Anyone waiting for a government rescue of Deutsche Bank shouldn't expect one just yet.
The consensus of analysts who spoke with CNBC is that no government rescue is imminent, or even necessary yet, for the imperiled German financial institution, despite Deutsche Bank shares hitting all-time lows Monday. The stock was down 1 percent Tuesday.
"I don't think the share price per se is going to be the deciding factor in this," said Piers Brown, a London-based analyst at Macquarie, which has an underperform rating on the stock.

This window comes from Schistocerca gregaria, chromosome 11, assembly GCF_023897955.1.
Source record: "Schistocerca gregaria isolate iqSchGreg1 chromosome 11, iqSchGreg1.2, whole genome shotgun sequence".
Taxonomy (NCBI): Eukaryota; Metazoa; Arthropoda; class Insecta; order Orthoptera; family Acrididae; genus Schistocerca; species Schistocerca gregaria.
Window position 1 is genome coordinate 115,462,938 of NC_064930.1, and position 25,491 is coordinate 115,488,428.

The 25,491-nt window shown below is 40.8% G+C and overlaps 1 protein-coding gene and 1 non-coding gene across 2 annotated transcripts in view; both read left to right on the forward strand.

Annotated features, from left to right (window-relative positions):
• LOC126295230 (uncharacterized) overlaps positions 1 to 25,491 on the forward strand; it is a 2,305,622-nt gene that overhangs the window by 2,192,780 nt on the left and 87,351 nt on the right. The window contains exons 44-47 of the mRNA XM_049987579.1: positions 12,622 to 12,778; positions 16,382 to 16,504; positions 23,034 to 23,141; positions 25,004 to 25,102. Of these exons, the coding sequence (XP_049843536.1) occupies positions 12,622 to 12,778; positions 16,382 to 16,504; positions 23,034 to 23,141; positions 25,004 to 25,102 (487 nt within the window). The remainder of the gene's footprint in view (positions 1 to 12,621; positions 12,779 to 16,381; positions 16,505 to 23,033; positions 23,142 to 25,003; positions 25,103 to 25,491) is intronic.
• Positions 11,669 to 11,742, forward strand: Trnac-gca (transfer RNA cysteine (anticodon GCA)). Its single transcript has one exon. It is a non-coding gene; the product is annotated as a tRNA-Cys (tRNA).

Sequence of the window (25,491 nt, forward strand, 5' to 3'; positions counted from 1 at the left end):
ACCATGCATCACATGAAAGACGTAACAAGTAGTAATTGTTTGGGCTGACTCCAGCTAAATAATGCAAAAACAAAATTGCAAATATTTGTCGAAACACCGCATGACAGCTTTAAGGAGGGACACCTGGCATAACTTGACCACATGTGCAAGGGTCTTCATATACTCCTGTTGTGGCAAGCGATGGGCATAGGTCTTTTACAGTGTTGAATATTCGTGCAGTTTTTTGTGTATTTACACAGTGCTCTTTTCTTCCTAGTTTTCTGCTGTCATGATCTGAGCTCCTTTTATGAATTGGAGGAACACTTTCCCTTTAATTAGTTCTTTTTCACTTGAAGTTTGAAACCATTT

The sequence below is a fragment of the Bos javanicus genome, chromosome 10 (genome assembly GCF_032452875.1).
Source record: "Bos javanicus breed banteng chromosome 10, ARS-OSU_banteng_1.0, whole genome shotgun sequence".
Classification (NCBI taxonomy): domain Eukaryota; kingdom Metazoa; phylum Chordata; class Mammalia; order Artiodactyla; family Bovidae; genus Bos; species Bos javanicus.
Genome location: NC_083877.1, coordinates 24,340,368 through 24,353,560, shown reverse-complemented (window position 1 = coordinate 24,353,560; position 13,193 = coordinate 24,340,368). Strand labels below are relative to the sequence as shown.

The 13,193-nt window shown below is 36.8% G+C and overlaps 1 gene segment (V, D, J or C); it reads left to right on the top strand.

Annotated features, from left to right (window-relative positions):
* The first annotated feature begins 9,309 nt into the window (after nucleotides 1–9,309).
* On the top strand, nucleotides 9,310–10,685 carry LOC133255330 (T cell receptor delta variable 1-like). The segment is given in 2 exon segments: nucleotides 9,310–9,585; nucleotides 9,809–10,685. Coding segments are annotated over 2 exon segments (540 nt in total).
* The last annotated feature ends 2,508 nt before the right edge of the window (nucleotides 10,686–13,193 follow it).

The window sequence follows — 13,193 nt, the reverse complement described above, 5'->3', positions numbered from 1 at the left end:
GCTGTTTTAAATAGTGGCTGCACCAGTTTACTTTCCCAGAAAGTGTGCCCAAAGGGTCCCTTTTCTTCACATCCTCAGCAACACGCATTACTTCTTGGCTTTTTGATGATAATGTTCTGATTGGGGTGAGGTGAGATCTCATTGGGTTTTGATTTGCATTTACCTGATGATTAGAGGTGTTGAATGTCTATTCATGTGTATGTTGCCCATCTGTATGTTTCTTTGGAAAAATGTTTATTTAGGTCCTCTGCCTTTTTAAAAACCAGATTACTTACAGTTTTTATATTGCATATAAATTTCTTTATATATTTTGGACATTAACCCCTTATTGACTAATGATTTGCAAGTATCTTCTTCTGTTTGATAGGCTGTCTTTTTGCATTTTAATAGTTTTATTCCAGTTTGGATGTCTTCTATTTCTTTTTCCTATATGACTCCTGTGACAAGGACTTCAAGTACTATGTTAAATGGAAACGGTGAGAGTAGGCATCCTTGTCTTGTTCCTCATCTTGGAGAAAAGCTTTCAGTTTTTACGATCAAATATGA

The German government view is that Deutsche Bank is "adequately capitalized," he said, especially given that it passed a stress test from the European Banking Authority this summer. "I don't think there's any basis for them to step in."
German Chancellor Angela Merkel has ruled out state aid for the country's largest lender, Germany's Focus magazine reported Friday, citing government sources. The report heightened investors' concerns that the bank cannot pay a U.S. Department of Justice demand for $14 billion to settle claims related to the bank's selling of mortgage-backed securities. Deutsche Bank shares fell 7 percent in New York trade Monday to $11.85, far below the 2009 financial crisis low of near $18 a share.